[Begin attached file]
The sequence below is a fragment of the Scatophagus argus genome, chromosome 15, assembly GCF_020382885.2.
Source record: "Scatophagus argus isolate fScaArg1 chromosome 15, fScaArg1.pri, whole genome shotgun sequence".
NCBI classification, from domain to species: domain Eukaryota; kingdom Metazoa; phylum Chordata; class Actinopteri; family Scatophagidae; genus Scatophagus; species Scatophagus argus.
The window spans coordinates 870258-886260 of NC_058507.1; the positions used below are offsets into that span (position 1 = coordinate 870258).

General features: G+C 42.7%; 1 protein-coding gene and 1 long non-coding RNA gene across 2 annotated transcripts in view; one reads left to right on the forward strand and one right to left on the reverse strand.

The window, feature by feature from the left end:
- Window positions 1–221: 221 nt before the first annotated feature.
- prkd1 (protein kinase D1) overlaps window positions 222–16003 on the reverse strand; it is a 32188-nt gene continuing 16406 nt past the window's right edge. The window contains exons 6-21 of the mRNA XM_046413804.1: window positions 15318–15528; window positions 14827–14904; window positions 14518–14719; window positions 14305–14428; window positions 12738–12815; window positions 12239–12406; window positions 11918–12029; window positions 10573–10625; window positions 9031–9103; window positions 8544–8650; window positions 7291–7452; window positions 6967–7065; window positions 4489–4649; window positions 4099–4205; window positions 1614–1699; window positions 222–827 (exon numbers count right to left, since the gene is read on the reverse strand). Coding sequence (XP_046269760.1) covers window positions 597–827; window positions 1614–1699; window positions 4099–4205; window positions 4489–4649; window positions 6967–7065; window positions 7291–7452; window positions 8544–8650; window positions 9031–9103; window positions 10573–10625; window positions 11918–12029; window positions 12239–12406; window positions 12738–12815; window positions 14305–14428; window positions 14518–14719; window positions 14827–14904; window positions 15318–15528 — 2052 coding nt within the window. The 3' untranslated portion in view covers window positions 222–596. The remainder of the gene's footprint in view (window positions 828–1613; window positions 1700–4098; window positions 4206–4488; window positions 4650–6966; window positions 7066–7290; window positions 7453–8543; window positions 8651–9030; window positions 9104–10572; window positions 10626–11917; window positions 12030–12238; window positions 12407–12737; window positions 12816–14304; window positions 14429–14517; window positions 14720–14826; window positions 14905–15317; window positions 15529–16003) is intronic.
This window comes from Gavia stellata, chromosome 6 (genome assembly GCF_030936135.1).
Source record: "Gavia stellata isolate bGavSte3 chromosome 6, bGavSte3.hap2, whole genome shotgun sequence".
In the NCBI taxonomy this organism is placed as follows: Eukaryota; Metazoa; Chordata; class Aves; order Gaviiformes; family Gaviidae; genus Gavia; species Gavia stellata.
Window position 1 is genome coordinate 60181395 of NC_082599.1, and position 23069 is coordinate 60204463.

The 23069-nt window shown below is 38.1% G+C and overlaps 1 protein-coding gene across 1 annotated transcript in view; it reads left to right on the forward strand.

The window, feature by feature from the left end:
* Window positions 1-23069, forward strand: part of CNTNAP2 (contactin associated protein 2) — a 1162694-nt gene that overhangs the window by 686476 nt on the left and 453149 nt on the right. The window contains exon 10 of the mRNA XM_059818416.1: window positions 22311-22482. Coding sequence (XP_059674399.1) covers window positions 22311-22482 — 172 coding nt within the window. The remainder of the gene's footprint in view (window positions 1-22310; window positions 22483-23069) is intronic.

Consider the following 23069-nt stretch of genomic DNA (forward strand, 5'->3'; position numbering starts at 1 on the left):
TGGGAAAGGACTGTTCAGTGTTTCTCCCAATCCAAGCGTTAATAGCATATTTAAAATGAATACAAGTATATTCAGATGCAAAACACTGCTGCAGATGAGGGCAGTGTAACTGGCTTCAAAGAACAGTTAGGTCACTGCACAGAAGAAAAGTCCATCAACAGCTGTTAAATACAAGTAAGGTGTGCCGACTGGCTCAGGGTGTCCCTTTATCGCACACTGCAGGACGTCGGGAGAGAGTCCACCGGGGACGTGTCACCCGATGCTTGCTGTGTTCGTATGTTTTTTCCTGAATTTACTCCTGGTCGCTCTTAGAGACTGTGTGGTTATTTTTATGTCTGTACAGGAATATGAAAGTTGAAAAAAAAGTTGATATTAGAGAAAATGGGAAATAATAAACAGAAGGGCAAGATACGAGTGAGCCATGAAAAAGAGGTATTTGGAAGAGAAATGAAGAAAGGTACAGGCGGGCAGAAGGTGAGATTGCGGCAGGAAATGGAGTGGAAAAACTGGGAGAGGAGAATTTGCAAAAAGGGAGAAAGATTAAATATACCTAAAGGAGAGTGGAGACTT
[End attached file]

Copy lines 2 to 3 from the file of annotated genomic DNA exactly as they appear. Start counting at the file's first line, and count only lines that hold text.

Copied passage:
Source record: "Scatophagus argus isolate fScaArg1 chromosome 15, fScaArg1.pri, whole genome shotgun sequence".
NCBI classification, from domain to species: domain Eukaryota; kingdom Metazoa; phylum Chordata; class Actinopteri; family Scatophagidae; genus Scatophagus; species Scatophagus argus.